A multi-part series reviewing decisions on proportionality in eDiscovery since the December 2015 amendments to the Federal Rules of Civil Procedure
In the first Part of this series, we reviewed the amendments made to Federal Rule of Civil Procedure 26(b)(1) in December 2015. In the second Part, we reviewed one of the first decisions applying the amended rule. In the third Part, fourth Part, and fifth Part, we reviewed relevant cases from 2016 and 2017, and in the sixth Part, we pulled together the key points from our case law survey. In this Part, we begin our review the Sedona Conference’s guidance.
The Sedona Conference
For any unfamiliar with it, the Sedona Conference is a non-profit organization dedicated to advancing legal practice and the law “in a reasoned and just way” through dialogue, research, and writing by experienced practitioners and industry leaders. The organization’s publications have been and continue to be influential, particularly in eDiscovery. The Sedona Conference’s Working Group 1 first met to begin developing principles for eDiscovery in October 2002, and “[w]hile still in draft form, the First Edition influenced the development of the law and was cited in the landmark case of Zubulake v. UBS Warburg, 229 F.R.D. 422, 440 (S.D.N.Y. 2004).”
The practical ramifications of including the proportionality factors in the scope of discovery are evolving and many questions remain concerning how practitioners and judges will adjust. Those questions became the main drivers behind the initiative to revisit at this time The Sedona Conference Commentary on Proportionality in Electronic Discovery.
A public comment version was published in November 2016, and the final version was published in May 2017.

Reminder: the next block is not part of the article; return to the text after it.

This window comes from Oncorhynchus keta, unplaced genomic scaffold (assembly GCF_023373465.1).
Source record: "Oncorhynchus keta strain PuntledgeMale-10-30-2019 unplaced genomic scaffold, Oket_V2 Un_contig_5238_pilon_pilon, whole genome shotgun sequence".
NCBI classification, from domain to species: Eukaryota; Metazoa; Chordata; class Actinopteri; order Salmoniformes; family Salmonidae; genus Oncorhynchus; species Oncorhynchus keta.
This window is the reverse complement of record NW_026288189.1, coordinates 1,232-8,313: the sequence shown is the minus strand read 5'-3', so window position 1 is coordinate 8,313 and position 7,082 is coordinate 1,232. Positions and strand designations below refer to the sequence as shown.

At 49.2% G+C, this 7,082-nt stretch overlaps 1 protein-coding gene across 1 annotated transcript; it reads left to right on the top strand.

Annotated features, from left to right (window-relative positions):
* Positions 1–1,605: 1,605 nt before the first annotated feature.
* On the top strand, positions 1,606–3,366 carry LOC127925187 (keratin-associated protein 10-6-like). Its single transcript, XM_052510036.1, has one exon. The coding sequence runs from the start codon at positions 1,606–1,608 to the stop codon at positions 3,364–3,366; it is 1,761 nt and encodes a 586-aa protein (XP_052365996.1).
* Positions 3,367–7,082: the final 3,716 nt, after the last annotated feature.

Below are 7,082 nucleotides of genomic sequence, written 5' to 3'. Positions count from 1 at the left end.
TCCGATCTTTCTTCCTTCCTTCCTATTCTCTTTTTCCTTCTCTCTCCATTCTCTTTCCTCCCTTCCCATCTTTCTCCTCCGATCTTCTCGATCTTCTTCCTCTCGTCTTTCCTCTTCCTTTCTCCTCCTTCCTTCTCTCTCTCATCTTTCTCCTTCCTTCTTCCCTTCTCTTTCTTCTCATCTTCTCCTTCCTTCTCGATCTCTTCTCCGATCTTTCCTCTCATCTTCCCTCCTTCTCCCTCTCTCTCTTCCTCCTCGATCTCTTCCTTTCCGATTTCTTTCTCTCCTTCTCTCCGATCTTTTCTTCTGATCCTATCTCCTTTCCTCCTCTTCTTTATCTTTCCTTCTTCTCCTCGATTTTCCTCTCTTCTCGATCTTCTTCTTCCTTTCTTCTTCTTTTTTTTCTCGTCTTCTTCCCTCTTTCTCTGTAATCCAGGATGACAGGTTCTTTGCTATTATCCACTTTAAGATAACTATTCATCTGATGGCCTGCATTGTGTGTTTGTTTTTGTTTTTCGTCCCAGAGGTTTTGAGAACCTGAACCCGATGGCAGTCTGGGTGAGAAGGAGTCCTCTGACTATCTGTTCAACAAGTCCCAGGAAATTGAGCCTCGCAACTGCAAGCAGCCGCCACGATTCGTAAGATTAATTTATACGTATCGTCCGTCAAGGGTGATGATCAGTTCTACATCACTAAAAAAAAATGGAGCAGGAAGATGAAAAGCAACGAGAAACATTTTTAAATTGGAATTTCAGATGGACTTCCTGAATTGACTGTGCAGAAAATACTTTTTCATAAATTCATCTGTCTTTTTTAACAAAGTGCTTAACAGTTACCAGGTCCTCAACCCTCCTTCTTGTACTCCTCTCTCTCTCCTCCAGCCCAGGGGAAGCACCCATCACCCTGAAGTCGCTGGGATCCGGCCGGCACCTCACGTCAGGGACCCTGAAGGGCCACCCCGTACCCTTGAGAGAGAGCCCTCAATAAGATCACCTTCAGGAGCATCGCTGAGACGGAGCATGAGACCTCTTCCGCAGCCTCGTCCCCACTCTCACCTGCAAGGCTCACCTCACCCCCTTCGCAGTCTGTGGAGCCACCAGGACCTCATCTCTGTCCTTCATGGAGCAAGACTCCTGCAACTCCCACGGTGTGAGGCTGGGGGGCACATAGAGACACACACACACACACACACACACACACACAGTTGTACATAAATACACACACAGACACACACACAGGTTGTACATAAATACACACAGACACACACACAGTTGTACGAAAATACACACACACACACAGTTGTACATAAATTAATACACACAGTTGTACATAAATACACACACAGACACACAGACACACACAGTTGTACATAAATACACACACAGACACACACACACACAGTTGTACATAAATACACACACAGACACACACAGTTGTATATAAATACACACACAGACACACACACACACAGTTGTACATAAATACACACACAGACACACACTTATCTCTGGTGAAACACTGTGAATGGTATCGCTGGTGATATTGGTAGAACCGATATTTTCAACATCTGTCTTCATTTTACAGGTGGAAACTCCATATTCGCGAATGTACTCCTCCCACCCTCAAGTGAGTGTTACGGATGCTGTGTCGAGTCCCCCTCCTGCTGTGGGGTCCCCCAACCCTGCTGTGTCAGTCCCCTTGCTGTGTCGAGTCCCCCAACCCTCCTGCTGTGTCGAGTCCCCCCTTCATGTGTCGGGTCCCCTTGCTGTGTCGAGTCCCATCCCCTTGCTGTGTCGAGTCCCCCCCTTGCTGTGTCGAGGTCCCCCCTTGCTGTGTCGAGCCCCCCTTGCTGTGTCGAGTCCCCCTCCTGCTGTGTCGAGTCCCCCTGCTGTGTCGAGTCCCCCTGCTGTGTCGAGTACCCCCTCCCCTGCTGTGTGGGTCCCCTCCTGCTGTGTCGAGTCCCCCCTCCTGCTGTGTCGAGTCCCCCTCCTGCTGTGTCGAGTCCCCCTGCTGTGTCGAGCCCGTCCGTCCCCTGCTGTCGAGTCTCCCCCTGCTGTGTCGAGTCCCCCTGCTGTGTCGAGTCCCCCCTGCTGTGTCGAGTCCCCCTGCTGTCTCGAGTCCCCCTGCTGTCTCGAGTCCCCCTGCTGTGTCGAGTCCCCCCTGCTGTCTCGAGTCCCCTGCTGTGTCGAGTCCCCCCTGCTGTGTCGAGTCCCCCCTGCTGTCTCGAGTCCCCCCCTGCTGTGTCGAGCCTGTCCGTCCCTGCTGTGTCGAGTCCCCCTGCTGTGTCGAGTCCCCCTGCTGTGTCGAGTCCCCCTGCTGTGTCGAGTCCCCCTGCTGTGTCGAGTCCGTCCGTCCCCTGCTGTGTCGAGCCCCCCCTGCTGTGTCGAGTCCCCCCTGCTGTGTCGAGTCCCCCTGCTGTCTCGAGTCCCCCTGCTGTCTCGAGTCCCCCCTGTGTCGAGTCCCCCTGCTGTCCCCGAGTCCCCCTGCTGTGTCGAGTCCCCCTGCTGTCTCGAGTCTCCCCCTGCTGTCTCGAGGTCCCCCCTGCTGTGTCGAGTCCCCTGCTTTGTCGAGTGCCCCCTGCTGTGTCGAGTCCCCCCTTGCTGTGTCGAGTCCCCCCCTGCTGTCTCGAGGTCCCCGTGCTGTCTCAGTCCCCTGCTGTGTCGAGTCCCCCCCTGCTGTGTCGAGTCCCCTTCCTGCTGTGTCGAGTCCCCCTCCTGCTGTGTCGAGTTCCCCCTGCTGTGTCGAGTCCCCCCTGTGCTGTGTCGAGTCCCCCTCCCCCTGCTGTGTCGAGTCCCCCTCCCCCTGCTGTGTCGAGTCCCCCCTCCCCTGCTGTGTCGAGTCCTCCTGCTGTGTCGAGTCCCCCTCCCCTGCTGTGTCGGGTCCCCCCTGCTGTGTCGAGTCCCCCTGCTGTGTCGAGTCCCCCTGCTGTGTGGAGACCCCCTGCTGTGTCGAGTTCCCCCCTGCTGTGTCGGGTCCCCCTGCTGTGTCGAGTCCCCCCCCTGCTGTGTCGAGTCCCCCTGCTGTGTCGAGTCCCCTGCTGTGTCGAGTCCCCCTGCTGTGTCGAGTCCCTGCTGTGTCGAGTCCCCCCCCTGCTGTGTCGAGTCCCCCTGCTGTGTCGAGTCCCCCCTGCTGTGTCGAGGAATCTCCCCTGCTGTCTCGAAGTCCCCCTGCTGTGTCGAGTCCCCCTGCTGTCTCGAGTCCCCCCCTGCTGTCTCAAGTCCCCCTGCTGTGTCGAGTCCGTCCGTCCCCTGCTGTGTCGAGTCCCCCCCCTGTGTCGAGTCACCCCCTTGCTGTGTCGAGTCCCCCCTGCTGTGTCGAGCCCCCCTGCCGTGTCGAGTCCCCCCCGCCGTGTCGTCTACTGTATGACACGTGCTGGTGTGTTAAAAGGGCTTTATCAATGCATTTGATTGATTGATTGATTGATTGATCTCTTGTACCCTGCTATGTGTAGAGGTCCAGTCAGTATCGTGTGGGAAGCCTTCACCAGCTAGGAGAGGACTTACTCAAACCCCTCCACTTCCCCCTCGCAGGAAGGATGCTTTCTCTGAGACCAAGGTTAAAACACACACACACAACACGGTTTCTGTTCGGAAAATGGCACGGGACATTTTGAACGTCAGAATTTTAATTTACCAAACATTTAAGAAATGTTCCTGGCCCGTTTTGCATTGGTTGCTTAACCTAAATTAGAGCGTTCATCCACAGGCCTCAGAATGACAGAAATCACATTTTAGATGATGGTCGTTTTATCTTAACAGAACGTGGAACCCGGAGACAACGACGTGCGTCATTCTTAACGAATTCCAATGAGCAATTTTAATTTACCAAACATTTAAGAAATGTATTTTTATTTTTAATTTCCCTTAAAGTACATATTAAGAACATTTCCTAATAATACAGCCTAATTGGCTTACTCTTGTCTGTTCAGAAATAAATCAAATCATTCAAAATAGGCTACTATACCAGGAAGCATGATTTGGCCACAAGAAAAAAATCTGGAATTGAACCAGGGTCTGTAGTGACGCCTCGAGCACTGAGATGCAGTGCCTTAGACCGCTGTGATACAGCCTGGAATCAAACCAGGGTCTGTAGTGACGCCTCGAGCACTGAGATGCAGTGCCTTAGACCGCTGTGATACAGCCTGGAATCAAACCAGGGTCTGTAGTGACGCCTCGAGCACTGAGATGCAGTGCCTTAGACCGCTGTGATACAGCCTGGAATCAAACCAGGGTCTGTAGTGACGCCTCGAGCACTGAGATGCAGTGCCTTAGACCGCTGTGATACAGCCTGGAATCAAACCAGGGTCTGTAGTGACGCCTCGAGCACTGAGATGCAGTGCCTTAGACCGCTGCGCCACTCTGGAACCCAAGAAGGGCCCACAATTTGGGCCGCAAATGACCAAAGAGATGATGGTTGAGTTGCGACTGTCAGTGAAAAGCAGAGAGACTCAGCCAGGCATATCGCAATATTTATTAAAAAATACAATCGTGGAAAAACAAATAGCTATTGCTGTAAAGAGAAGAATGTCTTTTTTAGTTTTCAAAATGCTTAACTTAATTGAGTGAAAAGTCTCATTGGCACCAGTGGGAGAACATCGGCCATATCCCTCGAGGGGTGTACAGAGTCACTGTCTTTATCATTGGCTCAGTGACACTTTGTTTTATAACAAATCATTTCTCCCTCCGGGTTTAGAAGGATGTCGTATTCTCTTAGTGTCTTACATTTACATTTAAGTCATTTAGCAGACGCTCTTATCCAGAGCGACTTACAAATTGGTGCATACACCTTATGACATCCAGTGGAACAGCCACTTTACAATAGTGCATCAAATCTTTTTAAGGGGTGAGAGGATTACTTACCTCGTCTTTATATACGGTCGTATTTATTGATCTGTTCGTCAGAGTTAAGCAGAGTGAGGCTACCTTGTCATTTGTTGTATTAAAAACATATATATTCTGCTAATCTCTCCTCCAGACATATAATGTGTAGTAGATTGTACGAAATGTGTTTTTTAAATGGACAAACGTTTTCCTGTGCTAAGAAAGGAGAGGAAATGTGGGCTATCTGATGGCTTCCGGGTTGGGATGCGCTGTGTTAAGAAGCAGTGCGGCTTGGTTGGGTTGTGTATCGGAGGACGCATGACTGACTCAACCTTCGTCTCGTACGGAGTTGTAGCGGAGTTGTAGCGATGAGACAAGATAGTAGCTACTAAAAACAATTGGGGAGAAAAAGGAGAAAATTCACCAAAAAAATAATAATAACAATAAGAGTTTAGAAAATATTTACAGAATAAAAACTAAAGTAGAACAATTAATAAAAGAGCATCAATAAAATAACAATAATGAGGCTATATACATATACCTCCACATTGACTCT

The Sedona Conference Principles of Proportionality
The Sedona Conference Commentary enumerates six core principles related to proportionality in eDiscovery:
Principle 1: The burdens and costs of preserving relevant electronically stored information should be weighed against the potential value and uniqueness of the information when determining the appropriate scope of preservation.
Principle 2: Discovery should focus on the needs of the case and generally be obtained from the most convenient, least burdensome, and least expensive sources.
Principle 3: Undue burden, expense, or delay resulting from a party’s action or inaction should be weighed against that party.
Principle 4: The application of proportionality should be based on information rather than speculation.
Principle 5: Nonmonetary factors should be considered in the proportionality analysis.
Principle 6: Technologies to reduce cost and burden should be considered in the proportionality analysis.
For each of these principles, a number of comments are then provided to explore the meaning and implication of the principle in practice. These comments are annotated with citations to relevant cases and commentaries, including a few of the same cases we covered in our survey.
The guidance, in general, is consistent with the case law we reviewed and the key points from that case law that we identified. The Commentary also provides practical guidance beyond those points, and I want to highlight a few key pieces of that additional guidance on: the role of proportionality during preservation; the importance of knowledge at the time; the benefits of early disclosure and dialogue; the application of testing and sampling, and the advantages of phased or iterative discovery.
Upcoming in this Series
Next, in the final Part of this series, we will conclude our discussion of proportionality in eDiscovery with a review of these five key topics from the Sedona Conference Commentary.